Friday, February 29, 2008

Gordon Lynch on the New Progressive Spirituality of the Religious Left

Gordon Lynch has quickly become one of my favorite authors. Lynch is Professor of Sociology of Religion at Birkbeck University of London, and in my estimation, he is one of the more perspective and balanced scholars writing on religion and Wesern culture. Previously I had enjoyed reading his book After Religion: 'Generation X' and the search for meaning (Darton, Longman & Todd, 2002) which discusses not only cultural and spiritual considerations related to Gen X, but which also includes discussion of Lynch's own spiritual journey as he migrated out of evangelical faith in the U.K. (see my previous interview with Lynch on this book's thesis here.) I have also enjoyed his contributions to the study of religion and popular culture, including Understanding Theology and Popular Culture (Blackwell Publishing, 2005), and his most recent work in this area as editor of Between Sacred and Profane: Researching Religion and Popular Culture (I.B. Tauris, 2007). Last night I finished one of his contributions to religious and cultural studies in the form of The New Spirituality: An Introduction to Progressive Belief in the Twenty-first Century (I.B. Tauris, 2007). As the back cover of this book describes, The New Spirituality addresses the "opposite" of the "Religious Right" in the form of "the emergence of a new generation of progressive religious thinkers and organisations on the 'religious left'. The New Spirituality is one of the first books to give a comprehensive and authoritative analysis of this burgeoning progressive religious movement."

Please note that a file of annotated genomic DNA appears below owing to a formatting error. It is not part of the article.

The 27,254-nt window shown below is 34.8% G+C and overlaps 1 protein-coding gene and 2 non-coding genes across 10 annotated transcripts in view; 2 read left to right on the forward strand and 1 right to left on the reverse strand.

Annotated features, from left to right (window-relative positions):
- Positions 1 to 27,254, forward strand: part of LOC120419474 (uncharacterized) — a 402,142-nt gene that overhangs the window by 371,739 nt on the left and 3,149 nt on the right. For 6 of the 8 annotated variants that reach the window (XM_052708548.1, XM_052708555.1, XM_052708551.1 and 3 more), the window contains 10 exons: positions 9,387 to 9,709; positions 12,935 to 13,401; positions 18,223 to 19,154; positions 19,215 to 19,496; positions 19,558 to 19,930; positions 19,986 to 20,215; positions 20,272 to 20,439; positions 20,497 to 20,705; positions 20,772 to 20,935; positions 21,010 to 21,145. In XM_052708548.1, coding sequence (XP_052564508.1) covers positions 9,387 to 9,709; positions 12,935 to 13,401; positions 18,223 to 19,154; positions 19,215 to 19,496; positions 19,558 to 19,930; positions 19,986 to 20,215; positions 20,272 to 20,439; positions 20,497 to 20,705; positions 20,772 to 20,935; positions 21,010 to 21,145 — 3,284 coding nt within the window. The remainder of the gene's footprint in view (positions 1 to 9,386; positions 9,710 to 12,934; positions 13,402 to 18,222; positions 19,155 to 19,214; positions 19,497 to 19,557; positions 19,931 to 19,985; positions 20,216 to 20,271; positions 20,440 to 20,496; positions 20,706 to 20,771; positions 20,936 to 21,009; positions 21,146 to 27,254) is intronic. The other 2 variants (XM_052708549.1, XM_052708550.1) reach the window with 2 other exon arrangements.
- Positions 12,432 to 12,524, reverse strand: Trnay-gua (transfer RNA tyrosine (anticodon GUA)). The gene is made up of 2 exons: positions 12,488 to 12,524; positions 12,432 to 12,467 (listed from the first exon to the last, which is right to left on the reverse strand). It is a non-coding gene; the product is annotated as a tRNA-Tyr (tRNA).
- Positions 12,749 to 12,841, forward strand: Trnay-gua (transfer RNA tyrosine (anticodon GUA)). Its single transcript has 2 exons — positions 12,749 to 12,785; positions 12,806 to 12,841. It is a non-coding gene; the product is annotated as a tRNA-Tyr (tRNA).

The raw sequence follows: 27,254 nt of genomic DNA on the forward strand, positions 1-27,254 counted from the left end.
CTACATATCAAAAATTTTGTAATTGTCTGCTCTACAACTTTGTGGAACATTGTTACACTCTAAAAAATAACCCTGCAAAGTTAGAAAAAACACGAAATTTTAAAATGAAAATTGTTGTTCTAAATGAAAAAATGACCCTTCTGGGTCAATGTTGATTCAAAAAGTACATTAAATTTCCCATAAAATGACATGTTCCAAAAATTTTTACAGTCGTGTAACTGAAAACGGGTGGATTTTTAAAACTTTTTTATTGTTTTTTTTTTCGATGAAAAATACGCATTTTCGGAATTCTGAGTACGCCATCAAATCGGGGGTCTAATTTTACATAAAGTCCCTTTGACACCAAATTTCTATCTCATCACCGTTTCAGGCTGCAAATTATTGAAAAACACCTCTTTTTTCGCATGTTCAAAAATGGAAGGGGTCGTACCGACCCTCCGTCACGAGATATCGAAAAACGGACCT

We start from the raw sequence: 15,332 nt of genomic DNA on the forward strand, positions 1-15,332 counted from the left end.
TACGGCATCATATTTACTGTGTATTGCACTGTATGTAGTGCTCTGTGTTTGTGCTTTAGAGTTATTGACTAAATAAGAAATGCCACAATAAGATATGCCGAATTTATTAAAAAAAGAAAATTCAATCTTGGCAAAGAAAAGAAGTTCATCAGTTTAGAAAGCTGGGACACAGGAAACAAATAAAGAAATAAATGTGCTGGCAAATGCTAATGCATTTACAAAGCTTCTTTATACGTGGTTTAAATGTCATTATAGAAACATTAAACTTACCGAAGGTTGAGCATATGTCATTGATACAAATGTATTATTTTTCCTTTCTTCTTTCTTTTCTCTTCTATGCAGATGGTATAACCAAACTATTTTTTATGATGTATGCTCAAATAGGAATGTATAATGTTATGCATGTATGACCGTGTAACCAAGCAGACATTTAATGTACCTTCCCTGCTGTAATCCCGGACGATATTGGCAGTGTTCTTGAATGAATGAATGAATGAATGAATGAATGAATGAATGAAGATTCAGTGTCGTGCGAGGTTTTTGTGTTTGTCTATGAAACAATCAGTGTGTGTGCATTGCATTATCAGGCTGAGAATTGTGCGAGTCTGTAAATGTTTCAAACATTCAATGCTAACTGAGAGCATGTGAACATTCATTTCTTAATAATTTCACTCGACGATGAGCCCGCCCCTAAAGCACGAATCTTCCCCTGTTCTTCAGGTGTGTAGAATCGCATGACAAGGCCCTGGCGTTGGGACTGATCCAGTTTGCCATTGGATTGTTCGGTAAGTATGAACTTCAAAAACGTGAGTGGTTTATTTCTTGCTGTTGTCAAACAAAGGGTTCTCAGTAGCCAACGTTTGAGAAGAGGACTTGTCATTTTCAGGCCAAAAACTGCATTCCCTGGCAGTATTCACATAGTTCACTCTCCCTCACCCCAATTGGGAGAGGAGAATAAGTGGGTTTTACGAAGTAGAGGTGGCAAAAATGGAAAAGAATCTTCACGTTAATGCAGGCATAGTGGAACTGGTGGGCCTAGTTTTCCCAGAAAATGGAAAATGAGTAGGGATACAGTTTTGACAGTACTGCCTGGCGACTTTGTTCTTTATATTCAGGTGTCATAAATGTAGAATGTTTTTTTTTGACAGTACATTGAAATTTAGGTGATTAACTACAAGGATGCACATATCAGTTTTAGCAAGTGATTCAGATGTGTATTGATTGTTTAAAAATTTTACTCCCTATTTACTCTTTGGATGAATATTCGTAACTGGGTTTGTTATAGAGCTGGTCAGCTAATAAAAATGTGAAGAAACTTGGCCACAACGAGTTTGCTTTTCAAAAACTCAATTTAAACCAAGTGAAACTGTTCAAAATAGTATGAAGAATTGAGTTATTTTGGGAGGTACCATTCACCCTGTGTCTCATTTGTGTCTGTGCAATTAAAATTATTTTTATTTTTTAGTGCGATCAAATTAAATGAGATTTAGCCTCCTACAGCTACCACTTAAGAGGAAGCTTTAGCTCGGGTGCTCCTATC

Lynch identifies four key concerns identified with the New Spirituality that include: 1) "the desire for an approach to religion and spirituality that is appropriate for modern, liberal societies," 2) "the rejection of patriarchal forms of religion and the search for religious forms that are authentic and liberating for women," 3) "the move to re-sacralize science (particularly quantum physics, and contemporary theories of cosmology)," and 4) "the search for a nature-based spirituality that will motivate us to try to avert the impending ecological catastrophe."

The author discusses the New Spirituality over the course of six chapters. The first looks at the roots of progressive spirituality which have connections to a long and rich tradition within the West, but which have also "been particularly shaped, though, by a range of cultural and intellectual movements that have become increasingly influential on western religion since the 1960s." The second chapter looks at the ideology of progressive spirituality that emphasizes "a lived ideology" where action is emphasized as much as thought. This ideology involves three aspects, including a notion of the divine as ineffable, immanent, pantheistic/panentheistic; and strong senses of nature and the self that are sacralized. Chapter 4 addresses how religion has changed in western societies with the rise of modernization. This chapter is extremely helpful as it summarizes the overlapping but different understandings of various scholars from differing disciplines as to their interpretations of this social, cultural, and religious phenomenon. Chapter 5 looks at the debate as to perceptions of demoralization in the West and how progressive spirituality is to be understood within the context of this debate. Chapter 6 concludes the volume with Lynch's discussion of what the future might hold for progressive spirituality.